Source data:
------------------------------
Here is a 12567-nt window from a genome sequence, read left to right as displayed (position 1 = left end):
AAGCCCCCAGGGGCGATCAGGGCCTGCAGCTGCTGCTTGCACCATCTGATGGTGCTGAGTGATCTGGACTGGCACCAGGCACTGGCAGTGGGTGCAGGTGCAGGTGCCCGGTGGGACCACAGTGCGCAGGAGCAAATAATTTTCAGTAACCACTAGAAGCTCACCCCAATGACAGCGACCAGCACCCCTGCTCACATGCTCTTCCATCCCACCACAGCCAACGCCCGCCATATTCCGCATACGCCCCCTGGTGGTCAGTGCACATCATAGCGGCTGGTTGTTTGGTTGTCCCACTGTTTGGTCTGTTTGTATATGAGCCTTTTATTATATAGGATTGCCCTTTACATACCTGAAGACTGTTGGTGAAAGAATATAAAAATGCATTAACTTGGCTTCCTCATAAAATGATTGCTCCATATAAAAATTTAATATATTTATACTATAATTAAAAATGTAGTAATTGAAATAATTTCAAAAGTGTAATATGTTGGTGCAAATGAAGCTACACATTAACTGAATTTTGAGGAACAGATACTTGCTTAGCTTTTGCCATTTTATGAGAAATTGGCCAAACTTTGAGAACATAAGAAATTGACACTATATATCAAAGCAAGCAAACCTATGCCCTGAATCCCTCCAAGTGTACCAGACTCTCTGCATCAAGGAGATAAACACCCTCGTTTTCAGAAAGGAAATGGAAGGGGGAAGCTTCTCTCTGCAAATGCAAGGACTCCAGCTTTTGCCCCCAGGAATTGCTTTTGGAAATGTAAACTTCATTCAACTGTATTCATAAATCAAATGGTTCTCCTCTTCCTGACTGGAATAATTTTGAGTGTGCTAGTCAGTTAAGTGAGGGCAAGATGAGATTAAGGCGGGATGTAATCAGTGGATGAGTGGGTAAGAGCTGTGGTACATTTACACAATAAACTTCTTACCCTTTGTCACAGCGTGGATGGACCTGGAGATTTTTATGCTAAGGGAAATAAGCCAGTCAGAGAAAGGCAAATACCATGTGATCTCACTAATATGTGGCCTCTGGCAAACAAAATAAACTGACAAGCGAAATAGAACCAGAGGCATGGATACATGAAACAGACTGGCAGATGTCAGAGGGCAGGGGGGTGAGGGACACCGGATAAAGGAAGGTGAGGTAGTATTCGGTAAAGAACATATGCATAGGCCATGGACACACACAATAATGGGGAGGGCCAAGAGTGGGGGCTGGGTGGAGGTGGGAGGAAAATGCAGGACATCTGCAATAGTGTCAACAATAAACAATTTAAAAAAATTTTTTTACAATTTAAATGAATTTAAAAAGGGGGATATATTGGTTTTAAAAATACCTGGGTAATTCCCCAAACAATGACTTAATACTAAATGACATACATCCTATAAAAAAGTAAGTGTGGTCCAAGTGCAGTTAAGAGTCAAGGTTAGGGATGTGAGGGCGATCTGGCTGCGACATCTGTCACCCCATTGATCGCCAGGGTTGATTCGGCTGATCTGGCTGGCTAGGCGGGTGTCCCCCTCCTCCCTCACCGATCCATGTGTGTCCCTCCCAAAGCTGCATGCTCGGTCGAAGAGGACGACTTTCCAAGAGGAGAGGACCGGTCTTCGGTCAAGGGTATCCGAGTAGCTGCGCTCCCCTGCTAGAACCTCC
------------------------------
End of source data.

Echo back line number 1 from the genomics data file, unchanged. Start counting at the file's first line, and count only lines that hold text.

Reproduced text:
Here is a 12567-nt window from a genome sequence, read left to right as displayed (position 1 = left end):